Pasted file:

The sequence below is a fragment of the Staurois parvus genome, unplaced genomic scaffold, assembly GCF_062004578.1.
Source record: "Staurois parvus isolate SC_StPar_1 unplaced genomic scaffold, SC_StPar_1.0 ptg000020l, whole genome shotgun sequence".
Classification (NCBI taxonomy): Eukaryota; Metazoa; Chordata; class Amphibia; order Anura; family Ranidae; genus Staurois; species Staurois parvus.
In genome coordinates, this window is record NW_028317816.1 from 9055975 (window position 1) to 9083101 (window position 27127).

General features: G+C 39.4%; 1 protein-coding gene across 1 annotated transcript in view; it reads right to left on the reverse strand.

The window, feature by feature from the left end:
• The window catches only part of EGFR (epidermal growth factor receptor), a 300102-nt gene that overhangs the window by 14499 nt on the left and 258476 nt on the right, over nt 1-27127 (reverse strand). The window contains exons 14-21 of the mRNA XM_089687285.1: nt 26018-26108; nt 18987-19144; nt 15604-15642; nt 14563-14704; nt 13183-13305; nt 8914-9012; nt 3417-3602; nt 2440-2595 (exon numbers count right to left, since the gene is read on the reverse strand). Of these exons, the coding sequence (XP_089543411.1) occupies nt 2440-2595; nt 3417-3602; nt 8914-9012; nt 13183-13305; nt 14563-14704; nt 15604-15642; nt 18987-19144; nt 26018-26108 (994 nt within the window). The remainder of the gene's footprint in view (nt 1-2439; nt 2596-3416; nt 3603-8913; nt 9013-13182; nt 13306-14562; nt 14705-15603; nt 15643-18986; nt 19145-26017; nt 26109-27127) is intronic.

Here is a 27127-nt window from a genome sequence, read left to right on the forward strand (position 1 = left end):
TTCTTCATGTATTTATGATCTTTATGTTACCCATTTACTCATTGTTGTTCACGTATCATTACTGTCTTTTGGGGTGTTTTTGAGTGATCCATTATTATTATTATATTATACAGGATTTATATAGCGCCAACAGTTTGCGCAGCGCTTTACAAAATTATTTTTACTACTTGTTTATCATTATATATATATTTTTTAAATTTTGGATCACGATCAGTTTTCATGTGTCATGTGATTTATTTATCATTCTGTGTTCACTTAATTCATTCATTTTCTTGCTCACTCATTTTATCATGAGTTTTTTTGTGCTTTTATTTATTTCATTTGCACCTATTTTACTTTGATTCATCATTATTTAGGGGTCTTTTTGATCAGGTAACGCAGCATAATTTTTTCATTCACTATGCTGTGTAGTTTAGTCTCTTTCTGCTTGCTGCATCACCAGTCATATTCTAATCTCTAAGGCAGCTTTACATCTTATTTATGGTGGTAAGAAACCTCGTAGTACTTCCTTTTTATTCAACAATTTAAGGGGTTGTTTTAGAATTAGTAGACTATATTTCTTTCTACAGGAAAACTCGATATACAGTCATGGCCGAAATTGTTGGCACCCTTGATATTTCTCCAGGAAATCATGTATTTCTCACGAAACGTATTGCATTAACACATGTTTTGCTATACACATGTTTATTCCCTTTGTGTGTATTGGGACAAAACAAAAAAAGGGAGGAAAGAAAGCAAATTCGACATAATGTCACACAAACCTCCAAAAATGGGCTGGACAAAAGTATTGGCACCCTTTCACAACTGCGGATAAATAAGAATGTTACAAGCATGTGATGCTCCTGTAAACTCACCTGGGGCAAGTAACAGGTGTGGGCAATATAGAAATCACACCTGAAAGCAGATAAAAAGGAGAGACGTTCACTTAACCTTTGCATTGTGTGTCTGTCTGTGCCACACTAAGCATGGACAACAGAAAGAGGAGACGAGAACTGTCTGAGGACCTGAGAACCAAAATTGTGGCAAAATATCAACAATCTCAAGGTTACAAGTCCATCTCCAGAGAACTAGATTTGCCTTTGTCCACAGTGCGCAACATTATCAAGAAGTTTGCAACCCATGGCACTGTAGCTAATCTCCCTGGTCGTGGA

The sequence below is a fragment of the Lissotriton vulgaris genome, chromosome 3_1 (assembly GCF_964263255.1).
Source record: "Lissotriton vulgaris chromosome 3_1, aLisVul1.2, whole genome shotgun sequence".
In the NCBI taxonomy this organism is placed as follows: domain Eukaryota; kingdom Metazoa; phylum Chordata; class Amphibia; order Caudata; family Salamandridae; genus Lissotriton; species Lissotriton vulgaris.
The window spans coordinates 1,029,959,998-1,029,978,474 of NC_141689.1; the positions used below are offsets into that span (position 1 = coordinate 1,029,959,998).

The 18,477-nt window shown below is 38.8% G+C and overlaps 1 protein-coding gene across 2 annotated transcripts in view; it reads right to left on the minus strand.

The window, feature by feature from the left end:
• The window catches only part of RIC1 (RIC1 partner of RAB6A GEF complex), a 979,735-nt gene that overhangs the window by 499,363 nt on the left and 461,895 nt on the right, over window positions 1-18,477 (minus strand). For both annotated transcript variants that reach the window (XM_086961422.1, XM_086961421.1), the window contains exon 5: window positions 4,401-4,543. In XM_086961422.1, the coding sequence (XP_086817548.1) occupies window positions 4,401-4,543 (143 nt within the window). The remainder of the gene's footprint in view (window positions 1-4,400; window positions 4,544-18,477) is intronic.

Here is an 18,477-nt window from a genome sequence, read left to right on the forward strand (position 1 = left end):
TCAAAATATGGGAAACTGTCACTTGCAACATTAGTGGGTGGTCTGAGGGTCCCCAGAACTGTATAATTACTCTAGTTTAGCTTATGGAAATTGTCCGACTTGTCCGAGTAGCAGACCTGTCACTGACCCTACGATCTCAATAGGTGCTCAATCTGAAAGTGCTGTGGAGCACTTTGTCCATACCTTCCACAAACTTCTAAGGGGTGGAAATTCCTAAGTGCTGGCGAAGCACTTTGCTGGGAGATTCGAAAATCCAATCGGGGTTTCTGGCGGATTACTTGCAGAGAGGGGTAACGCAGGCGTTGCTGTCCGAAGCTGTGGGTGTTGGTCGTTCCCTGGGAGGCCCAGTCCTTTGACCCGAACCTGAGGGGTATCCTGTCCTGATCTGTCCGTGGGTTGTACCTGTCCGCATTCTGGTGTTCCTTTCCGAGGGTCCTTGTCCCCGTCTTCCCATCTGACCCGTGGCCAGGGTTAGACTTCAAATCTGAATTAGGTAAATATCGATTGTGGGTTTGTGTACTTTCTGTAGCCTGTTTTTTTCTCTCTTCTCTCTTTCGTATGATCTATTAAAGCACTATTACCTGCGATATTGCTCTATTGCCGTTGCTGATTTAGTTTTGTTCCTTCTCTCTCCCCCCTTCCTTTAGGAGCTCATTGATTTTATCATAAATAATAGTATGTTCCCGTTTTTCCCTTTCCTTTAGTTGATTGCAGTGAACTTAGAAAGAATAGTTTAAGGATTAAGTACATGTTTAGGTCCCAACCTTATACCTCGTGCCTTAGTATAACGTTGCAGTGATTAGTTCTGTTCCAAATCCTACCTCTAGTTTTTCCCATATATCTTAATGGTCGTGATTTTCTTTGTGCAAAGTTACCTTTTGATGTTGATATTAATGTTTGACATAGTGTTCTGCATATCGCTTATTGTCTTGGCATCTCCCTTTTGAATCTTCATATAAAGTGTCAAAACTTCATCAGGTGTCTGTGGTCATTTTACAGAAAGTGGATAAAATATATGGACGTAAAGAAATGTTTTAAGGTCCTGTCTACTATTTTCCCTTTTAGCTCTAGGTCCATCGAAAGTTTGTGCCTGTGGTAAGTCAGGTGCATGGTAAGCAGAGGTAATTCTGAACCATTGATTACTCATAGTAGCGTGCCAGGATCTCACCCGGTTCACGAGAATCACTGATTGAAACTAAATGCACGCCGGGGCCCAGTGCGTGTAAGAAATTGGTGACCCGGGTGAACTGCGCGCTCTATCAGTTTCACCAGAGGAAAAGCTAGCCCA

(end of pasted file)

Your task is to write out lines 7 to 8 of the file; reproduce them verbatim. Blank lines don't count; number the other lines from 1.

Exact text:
• The window catches only part of EGFR (epidermal growth factor receptor), a 300102-nt gene that overhangs the window by 14499 nt on the left and 258476 nt on the right, over nt 1-27127 (reverse strand). The window contains exons 14-21 of the mRNA XM_089687285.1: nt 26018-26108; nt 18987-19144; nt 15604-15642; nt 14563-14704; nt 13183-13305; nt 8914-9012; nt 3417-3602; nt 2440-2595 (exon numbers count right to left, since the gene is read on the reverse strand). Of these exons, the coding sequence (XP_089543411.1) occupies nt 2440-2595; nt 3417-3602; nt 8914-9012; nt 13183-13305; nt 14563-14704; nt 15604-15642; nt 18987-19144; nt 26018-26108 (994 nt within the window). The remainder of the gene's footprint in view (nt 1-2439; nt 2596-3416; nt 3603-8913; nt 9013-13182; nt 13306-14562; nt 14705-15603; nt 15643-18986; nt 19145-26017; nt 26109-27127) is intronic.

Here is a 27127-nt window from a genome sequence, read left to right on the forward strand (position 1 = left end):